Did he just say that Diversification was broken?

We’ve been starting to see more and more of this lately…. People eschewing diversification for the big returns from being fully invested in the stock market. Add that to the questionable investments lately (Football player’s success) and the margin debt at the NYSE moving into bubble territory, and it’s starting to look a bit frothy out there.

But let’s tackle the diversification is broken theme for a minute, articulated in a recent piece by John Authers titled “This is no time to get off the equity train.” The first paragraph lays it out there quite clear (emphasis ours).

 “At present, stock markets continue to charge uphill. That is good for those who are on board, but horrible for anyone who has gone out of their way to diversify. Diversification looks bad when it turns out you don’t need it.”

That’s a harmless enough statement in and of itself. A lifejacket looks silly when you don’t need it. A seatbelt is a little uncomfortable when you don’t need it. And insurance is expensive when you don’t need it. We couldn’t agree more. But Mr. Auther’s starts to take it in a bit of a different direction as he goes on with his piece, calling out a poster child for portfolio diversification and the heavy use of alternative investments: Yale’s endowment:

Yale University’s endowment, under the leadership of David Swensen, upended conventional thinking on diversification some two decades ago. Mr Swensen argued that he was most likely to find value away from the public markets. Private markets were more likely to be inefficiently priced, and therefore offer bargains. He moved out of bonds and cash, and into hedge funds, private equity and real assets such as forestry. Yale now holds about 6 per cent of its assets in US equities. This reaped impressive returns for decades, and many endowments imitated it.

But this diversification could not stop Yale from suffering a loss during the financial crisis period of 2008-09. Since then, the stock market boom has not flattered endowments.”

The logic here that having as little as 6% in equities “reaped impressive returns for decades” but then suffered a loss during the 2008-2009 period is somehow a bad thing is missing the forest for the trees,  in our opinion.

Yale’s endowment reported a 4.5% return in 2008, and a -24.6% in 2009, but those are Fiscal Years, ending in June 30 of each year. So the -24.6% loss in Fiscal Year 2009 was actually between July 2008 and June 2009, which is nearly exactly the height of the financial crisis, where the S&P 500 was down -28.4% over that period. Not sure about you, Mr. Authers, but we would much rather have that -24.6% versus the -28.4%. Oh, and there’s the little point worth mentioning that the 2009 loss followed 19 consecutive years of gains (when the S&P 500 had six annual losses over the same period).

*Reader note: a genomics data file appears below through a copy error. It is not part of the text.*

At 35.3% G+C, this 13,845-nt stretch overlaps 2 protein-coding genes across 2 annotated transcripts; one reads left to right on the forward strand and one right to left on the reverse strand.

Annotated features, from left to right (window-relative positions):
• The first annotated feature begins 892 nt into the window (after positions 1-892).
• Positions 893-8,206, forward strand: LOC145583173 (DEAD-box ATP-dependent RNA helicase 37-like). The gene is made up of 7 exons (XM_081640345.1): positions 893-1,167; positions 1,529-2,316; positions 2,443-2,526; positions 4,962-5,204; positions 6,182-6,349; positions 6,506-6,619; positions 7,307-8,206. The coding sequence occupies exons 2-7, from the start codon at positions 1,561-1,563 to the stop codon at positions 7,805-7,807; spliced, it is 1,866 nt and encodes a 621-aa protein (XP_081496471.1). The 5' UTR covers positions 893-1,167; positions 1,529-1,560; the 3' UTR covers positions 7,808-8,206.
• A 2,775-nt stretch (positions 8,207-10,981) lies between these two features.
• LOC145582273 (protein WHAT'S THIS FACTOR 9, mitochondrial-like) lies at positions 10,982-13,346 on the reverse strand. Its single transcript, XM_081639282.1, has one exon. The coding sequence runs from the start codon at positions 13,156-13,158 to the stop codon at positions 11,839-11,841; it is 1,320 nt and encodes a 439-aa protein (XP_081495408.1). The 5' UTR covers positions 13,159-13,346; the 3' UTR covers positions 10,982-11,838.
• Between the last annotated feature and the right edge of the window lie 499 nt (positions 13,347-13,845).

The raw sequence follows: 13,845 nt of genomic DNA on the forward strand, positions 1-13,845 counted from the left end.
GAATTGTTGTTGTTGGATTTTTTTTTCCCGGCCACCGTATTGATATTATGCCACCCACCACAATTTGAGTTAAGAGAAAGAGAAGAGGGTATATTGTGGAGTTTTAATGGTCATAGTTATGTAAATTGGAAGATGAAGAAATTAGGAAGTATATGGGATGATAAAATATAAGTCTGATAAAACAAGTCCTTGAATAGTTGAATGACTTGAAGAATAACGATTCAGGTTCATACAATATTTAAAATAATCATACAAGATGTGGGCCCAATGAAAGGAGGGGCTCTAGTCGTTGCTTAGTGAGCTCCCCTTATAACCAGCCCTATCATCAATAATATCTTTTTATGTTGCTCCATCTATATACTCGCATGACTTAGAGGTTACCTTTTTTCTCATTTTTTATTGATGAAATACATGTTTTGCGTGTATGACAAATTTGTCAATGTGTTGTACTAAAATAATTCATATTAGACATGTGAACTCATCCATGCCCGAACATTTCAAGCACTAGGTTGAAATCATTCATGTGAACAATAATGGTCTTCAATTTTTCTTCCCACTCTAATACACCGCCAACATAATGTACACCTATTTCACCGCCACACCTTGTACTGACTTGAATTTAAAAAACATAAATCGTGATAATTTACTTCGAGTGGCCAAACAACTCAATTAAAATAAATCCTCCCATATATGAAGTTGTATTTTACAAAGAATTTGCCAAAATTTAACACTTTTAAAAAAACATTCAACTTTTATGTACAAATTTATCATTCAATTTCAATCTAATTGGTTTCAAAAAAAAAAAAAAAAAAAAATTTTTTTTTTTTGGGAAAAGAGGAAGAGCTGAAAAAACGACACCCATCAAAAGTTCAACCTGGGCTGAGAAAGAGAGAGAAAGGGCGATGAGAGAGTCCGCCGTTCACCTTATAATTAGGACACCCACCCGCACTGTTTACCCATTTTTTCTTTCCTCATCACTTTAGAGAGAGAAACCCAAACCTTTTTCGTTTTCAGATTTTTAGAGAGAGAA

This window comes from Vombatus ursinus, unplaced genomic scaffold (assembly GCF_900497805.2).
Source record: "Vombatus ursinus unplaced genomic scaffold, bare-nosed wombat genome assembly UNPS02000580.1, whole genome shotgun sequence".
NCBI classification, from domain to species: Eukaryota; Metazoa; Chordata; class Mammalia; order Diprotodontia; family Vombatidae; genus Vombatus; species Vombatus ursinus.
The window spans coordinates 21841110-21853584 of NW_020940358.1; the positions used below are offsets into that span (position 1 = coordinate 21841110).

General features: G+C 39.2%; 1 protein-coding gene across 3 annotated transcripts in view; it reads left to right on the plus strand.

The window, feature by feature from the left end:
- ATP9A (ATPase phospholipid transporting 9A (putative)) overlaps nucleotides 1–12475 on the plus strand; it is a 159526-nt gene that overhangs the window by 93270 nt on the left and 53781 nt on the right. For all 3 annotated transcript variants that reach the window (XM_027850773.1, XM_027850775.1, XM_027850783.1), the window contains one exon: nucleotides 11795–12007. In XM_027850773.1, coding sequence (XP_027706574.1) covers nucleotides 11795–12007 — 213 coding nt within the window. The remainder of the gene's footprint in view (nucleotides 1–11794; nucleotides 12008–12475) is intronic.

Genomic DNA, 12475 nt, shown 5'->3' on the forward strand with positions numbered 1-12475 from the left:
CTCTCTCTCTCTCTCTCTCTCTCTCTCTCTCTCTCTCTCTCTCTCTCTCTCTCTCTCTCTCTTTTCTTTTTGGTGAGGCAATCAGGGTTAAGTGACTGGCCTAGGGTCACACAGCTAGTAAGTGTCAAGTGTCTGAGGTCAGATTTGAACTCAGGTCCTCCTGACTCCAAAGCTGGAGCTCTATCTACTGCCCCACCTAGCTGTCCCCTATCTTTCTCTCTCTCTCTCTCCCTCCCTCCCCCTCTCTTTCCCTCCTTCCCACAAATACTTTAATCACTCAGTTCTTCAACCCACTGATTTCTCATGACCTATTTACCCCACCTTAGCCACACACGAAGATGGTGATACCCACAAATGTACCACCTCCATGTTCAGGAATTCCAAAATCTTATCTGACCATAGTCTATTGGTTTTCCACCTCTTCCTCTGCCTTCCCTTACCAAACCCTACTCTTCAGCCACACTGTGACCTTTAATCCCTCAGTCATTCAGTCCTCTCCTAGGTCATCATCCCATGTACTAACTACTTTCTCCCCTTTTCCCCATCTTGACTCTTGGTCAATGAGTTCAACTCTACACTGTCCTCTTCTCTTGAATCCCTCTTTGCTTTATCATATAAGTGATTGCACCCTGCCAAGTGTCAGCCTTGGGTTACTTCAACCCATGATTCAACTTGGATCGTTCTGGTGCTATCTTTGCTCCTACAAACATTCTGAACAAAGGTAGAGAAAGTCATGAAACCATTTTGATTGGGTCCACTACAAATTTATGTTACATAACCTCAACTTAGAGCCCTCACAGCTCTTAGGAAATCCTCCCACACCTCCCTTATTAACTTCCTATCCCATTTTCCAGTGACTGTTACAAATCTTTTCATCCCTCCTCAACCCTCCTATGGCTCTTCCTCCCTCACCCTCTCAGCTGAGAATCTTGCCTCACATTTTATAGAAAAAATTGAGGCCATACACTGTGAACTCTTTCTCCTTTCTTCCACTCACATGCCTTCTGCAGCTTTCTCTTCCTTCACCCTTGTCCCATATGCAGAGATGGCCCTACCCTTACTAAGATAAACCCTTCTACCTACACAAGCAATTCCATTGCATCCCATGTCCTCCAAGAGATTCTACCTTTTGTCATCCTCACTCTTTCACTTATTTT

Yale Endowment Performance

Source: Yale Endowment
(Disclaimer: Past performance is not necessarily indicative of future results)

Next up, the argument that the traditional 60% stocks/40% bonds split is better than full diversification.

“Figures for 2011-12, when stocks also fared well, are drab. Yale made 4.7 per cent, but the average US endowment dropped 0.3 per cent, while the S&P gained 5.5 per cent. A combination of 60 per cent in stocks and 40 per cent in bonds, which is the way most endowments managed their money before the Yale revolution, would have risen 6.3 per cent.”

We wouldn’t recommend investors base decisions on a single year, ever. One year does not make a track record. And if we look at the ten years, from Jan 2003 to present, the Yale Endowment would have a 117% total return, versus a 60/40 portfolio having a total return of 57%, (we used the S&P 500 at 60% for stocks, and the Barclay Bond Aggregate index for bonds at 40%).

Yale vs. 60 40 (1)(Disclaimer: Past performance is not necessarily indicative of future results)
(Disclaimer: Yale Endowment does not include this year’s returns)

Again, not sure about you, Mr. Authers, but +117% versus +57% shows us that diversification into more than just bonds is working quite well for Yale – to the tune of twice as well over the last 10 years.  But that may be what Authers is really getting at, as his closing lines talk about Yale’s returns being more about Swensen being early to the alternatives/private equity movement, versus their benefit as diversifiers, and that he is reducing the private equity exposure because of that: